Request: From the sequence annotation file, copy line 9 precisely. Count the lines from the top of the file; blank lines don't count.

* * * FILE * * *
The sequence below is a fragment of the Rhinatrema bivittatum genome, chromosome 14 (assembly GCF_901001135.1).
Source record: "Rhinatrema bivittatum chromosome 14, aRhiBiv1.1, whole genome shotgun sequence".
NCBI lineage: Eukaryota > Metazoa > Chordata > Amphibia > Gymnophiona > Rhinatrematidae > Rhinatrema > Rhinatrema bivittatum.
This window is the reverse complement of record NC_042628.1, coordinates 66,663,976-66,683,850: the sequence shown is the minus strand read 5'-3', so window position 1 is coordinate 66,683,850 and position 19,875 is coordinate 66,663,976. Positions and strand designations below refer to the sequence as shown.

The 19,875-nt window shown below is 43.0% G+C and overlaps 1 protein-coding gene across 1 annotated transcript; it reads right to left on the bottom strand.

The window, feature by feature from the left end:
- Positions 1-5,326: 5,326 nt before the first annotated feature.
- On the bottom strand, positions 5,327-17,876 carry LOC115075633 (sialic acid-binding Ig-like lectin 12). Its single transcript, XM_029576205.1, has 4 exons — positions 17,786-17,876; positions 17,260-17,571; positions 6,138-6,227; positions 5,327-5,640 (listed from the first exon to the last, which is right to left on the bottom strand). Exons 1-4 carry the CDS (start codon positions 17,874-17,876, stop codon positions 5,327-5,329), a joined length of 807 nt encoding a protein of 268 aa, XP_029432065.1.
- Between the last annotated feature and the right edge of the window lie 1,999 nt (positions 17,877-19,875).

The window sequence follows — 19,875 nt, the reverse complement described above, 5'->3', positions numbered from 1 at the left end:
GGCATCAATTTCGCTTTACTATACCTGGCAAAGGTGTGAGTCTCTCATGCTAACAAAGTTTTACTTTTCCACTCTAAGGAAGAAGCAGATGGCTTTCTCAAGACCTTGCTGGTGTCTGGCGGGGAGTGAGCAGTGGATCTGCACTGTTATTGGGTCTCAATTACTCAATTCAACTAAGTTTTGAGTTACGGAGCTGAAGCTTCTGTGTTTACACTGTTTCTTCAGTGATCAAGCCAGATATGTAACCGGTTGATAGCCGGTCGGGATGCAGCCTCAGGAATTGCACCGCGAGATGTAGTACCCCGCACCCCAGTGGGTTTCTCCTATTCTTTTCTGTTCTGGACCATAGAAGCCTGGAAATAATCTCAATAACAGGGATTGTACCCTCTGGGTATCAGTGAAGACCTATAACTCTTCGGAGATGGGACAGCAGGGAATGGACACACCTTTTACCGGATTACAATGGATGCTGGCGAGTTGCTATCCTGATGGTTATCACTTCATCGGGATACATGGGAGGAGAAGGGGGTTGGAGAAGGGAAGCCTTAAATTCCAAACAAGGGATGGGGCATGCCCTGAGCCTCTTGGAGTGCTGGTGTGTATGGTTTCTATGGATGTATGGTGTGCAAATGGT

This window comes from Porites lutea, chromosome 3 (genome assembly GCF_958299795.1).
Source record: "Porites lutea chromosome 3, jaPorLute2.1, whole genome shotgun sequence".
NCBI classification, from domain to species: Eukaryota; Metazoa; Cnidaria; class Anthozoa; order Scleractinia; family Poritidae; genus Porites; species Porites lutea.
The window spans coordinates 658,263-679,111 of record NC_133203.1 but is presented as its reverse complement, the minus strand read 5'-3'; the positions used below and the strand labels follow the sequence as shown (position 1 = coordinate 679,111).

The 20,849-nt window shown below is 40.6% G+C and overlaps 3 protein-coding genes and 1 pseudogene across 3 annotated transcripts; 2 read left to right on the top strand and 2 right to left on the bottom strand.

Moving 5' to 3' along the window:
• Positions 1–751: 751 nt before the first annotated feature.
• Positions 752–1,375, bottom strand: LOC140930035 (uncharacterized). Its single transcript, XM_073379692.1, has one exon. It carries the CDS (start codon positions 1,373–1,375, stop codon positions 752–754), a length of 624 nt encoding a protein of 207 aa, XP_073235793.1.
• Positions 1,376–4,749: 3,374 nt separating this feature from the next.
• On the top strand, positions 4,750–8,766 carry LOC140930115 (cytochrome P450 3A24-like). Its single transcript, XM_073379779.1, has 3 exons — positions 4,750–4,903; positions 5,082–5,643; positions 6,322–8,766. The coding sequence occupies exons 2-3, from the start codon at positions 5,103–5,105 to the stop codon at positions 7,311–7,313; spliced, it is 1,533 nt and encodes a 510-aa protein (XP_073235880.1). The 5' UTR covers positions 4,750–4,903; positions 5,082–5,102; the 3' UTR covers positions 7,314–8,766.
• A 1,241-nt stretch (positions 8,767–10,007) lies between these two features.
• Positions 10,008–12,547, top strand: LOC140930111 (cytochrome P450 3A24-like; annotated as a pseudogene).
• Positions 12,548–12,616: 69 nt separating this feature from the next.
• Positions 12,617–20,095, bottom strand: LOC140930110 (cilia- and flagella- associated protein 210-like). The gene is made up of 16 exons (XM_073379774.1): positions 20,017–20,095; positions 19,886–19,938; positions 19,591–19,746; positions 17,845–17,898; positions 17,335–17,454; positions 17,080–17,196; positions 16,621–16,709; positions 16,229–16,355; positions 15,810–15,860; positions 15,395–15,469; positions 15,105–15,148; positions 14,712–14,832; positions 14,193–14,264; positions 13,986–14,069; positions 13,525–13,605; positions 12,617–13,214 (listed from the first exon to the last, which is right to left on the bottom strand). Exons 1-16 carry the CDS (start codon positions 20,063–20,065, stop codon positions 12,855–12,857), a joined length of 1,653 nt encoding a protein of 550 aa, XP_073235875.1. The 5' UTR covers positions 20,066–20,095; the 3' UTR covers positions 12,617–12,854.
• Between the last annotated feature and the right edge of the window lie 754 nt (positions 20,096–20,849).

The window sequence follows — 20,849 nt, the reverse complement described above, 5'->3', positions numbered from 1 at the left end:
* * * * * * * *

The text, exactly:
- Between the last annotated feature and the right edge of the window lie 1,999 nt (positions 17,877-19,875).